By Bob Lawton, San Gabriel, California
Published in 3rd Quarter 1994 issue of Continental Comments (Issue # 199)
Recently a fellow member, knowing that I had joined LCOC back in 1955, asked me if the Club was as enjoyable and interesting when the only eligible cars were 1940 through 1948 Lincoln Continentals. We were interrupted before I could answer him, but I got to thinking about his question later. I guess I would say, “Yes, but in a more informal way and on a much smaller scale.”
LCOC was, from the beginning, a unique kind of animal. It was made up of a very small number of people who, like myself, were not restorers of classic automobiles, but just ordinary people who happened to have fallen in love with one particular model of one make of car simply because it was so beautiful. Many other people who felt the same way never became members for the simple reason that there were so few Lincoln Continentals to be had. Remember, we’re talking about a car whose annual production was, for the most part, less than a thousand units per body style.
We had to have our own club. No one else would have us! The only other clubs around at the time were the Lincoln Owners Club and the Classic Car Club. The former were the ones who collected and restored Lincoln K, KA & KB cars, and who believed that Edsel Ford had made a pact with the devil by bringing out the Lincoln-Zephyr and its upscale relative, the Lincoln Continental, both of which had that HV-12 engine. The Classic Car Club was populated by guys in alpaca sweaters and wearing Rolex watches who had garages full of Duesenbergs, Pierce-Arrows, Packards, etc. Our Lincoln Continentals were technically accepted as Classics by the CCCA, but I can attest from personal experience that if you attended one of their functions someone would probably ask if you were one of the caterers. Our only real support came from the Ford Motor Company, God Bless ‘em.
LCOC members in those days tended, as I recall, to be more blue-collar than whitecollar. Most of us were in no great shape financially. I believe that when I bought my 1948 Lincoln Continental Coupe I had just gotten a raise to the magnificent sum of $350 a month! Rarely did anyone own more than one Lincoln Continental. One was hard enough to find and support. For the most part we did our own mechanical work, or found a good independent mechanic with the knowledge and willingness to work on the car. (Lincoln mechanics would run and hide if you took your V-12 to your local Lincoln dealer for service.)
National Meets were pretty much like what we have today, although smaller in scale. During the rest of the year we took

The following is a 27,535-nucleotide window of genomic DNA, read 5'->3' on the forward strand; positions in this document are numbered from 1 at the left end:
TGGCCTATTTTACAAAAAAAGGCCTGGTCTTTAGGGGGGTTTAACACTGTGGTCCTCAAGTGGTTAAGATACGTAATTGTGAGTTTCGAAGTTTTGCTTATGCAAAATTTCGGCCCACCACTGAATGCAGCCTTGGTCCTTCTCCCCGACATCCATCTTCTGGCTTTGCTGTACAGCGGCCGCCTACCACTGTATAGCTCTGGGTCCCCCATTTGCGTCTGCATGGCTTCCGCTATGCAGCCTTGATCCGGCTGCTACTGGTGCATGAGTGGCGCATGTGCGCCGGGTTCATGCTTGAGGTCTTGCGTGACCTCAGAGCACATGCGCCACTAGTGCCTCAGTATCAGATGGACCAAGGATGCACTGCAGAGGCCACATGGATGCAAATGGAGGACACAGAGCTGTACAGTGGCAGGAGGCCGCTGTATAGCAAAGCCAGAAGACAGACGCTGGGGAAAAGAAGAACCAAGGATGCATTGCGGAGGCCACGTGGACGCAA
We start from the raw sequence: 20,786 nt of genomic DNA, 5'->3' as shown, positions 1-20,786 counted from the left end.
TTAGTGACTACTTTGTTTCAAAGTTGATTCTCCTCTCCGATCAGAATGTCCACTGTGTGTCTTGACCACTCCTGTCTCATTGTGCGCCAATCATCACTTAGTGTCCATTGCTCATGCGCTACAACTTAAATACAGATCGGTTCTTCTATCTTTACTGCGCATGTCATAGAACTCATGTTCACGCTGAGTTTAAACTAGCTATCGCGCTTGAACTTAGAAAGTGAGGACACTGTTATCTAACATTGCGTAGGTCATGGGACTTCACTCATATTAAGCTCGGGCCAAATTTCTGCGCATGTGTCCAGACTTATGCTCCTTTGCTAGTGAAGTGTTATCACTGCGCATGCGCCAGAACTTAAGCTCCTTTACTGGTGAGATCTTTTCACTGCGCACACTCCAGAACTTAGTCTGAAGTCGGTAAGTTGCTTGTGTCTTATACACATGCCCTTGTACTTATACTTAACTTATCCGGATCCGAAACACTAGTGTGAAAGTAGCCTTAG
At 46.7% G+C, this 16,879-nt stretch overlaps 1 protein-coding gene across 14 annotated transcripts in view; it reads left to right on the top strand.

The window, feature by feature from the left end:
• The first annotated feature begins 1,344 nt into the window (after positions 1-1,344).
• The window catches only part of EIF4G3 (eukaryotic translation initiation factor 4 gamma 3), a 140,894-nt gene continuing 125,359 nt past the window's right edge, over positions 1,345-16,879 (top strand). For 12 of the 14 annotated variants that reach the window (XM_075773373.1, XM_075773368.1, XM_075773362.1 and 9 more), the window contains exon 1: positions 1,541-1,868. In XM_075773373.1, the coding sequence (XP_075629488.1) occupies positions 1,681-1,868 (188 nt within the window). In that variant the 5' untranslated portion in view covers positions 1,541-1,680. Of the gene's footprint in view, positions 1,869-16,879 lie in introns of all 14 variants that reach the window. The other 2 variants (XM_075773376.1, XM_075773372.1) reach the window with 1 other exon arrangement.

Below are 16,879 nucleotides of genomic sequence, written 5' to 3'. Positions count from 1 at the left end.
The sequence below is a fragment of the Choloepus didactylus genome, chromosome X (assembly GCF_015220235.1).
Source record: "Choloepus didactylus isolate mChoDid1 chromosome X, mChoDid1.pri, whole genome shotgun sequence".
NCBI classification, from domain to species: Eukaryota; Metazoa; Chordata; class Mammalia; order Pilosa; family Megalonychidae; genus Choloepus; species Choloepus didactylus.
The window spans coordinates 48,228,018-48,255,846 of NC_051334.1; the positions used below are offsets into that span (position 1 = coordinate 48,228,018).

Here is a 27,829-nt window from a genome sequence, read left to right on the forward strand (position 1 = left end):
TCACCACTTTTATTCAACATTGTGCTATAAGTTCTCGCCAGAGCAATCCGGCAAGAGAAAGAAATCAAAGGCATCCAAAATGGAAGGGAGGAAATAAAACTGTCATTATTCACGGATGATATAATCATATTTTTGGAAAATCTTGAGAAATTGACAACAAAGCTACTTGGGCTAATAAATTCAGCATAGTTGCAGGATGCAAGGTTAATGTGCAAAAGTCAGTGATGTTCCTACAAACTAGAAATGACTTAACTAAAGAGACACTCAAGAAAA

drives to places like Apple Valley for lunch, or maybe just a picnic in a local park where everyone brought their own food and beer and we just sat around and talked about our beloved Lincoln Continentals.
A lot of us drove our Lincoln Continentals regularly. For a number of years mine was the only car I owned. (Two-car families
in the Fifties mostly lived in Beverly Hills or Brentwood, and they didn’t drive old Lincolns to work).
It may come as a surprise to many of today’s members, but engine conversions were quite common back then. We even
gave trophies for the best engine conversions, and I know personally of one Lincoln Continental that won a Ford Trophy with a flathead Ford V-8 under its hood!
If you were one of thee ones who drove his Lincoln Continental a lot an engine conversion was a real blessing. When I
bought my 1948 Coupe from a Lincoln dealer in early 1955 the engine had just been converted to a 1954 Lincoln V-8, that 205 horsepower beauty that was running away with everything at the Mexican Road Races. After blowing low gear a couple of times I had a Cadillac Dual-Range Hydramatic installed. We retained the original shift lever and did not install a quadrant. So inside the cabin there was no indication that any changes had been made. The car looked absolutely original from outside but drove like a new Lincoln. When a joint National Meet was held in Colorado Springs for all Regions, my car just sailed up those steep curving roads in the rarified atmosphere of the Rockies, while a lot of twelves were gasping for lack of air (and torque.)
Of course, we never foresaw an LCOC the size and scope that we have today. For a number of years we wouldn’t even allow a Mark II to join us. (Of course, when a $10,000 Mark II was new, its owner had no interest in membership in a club like ours. His club was more likely to be the Bel-Air Country Club.)
It’s been 35 years or more since those days, and now the LCOC is mature, dignified and has about 4,000 members who own
everything from Leland Lincolns to new Town Cars. The Lawtons now have a 1977 Continental Mark V and a 1987 Town Car. But we still get the same thrill when we see perfectly restored Lincolns of any vintage! Long live the LCOC.